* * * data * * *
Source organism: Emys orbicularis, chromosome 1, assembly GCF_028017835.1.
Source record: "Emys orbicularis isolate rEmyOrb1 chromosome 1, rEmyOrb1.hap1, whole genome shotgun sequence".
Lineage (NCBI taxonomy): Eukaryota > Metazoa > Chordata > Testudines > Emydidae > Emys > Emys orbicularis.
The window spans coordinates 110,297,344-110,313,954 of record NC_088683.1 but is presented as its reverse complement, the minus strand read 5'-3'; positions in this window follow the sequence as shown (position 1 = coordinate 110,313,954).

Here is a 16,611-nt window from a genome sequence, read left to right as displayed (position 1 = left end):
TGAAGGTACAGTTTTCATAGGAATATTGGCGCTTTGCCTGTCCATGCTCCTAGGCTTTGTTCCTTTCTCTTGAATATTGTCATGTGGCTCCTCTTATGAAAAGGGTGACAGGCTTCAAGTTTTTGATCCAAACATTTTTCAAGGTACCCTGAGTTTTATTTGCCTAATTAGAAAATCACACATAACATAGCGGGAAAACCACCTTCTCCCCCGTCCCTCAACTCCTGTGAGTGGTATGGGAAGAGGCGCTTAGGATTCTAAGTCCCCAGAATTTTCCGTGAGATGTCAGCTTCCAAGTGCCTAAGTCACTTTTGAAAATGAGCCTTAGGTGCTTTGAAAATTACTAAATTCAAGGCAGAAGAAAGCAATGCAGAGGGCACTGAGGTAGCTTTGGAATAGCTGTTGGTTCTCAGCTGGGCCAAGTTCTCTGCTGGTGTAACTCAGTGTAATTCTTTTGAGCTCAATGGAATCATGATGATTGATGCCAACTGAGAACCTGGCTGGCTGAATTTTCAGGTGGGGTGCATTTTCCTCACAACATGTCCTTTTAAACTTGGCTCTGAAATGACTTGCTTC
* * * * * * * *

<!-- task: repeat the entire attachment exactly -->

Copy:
Source organism: Emys orbicularis, chromosome 1, assembly GCF_028017835.1.
Source record: "Emys orbicularis isolate rEmyOrb1 chromosome 1, rEmyOrb1.hap1, whole genome shotgun sequence".
Lineage (NCBI taxonomy): Eukaryota > Metazoa > Chordata > Testudines > Emydidae > Emys > Emys orbicularis.
The window spans coordinates 110,297,344-110,313,954 of record NC_088683.1 but is presented as its reverse complement, the minus strand read 5'-3'; positions in this window follow the sequence as shown (position 1 = coordinate 110,313,954).

Here is a 16,611-nt window from a genome sequence, read left to right as displayed (position 1 = left end):
TGAAGGTACAGTTTTCATAGGAATATTGGCGCTTTGCCTGTCCATGCTCCTAGGCTTTGTTCCTTTCTCTTGAATATTGTCATGTGGCTCCTCTTATGAAAAGGGTGACAGGCTTCAAGTTTTTGATCCAAACATTTTTCAAGGTACCCTGAGTTTTATTTGCCTAATTAGAAAATCACACATAACATAGCGGGAAAACCACCTTCTCCCCCGTCCCTCAACTCCTGTGAGTGGTATGGGAAGAGGCGCTTAGGATTCTAAGTCCCCAGAATTTTCCGTGAGATGTCAGCTTCCAAGTGCCTAAGTCACTTTTGAAAATGAGCCTTAGGTGCTTTGAAAATTACTAAATTCAAGGCAGAAGAAAGCAATGCAGAGGGCACTGAGGTAGCTTTGGAATAGCTGTTGGTTCTCAGCTGGGCCAAGTTCTCTGCTGGTGTAACTCAGTGTAATTCTTTTGAGCTCAATGGAATCATGATGATTGATGCCAACTGAGAACCTGGCTGGCTGAATTTTCAGGTGGGGTGCATTTTCCTCACAACATGTCCTTTTAAACTTGGCTCTGAAATGACTTGCTTC